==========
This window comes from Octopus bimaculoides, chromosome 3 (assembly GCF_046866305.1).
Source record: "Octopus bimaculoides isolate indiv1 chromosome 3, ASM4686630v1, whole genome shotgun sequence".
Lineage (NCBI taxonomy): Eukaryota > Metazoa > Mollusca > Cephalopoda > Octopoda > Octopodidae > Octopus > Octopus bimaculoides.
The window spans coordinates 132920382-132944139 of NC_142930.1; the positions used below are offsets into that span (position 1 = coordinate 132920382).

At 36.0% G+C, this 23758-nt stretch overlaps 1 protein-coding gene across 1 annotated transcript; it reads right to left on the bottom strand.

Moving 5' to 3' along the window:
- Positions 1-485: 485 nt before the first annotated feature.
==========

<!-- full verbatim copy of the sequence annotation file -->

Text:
This window comes from Octopus bimaculoides, chromosome 3 (assembly GCF_046866305.1).
Source record: "Octopus bimaculoides isolate indiv1 chromosome 3, ASM4686630v1, whole genome shotgun sequence".
Lineage (NCBI taxonomy): Eukaryota > Metazoa > Mollusca > Cephalopoda > Octopoda > Octopodidae > Octopus > Octopus bimaculoides.
The window spans coordinates 132920382-132944139 of NC_142930.1; the positions used below are offsets into that span (position 1 = coordinate 132920382).

At 36.0% G+C, this 23758-nt stretch overlaps 1 protein-coding gene across 1 annotated transcript; it reads right to left on the bottom strand.

Moving 5' to 3' along the window:
- Positions 1-485: 485 nt before the first annotated feature.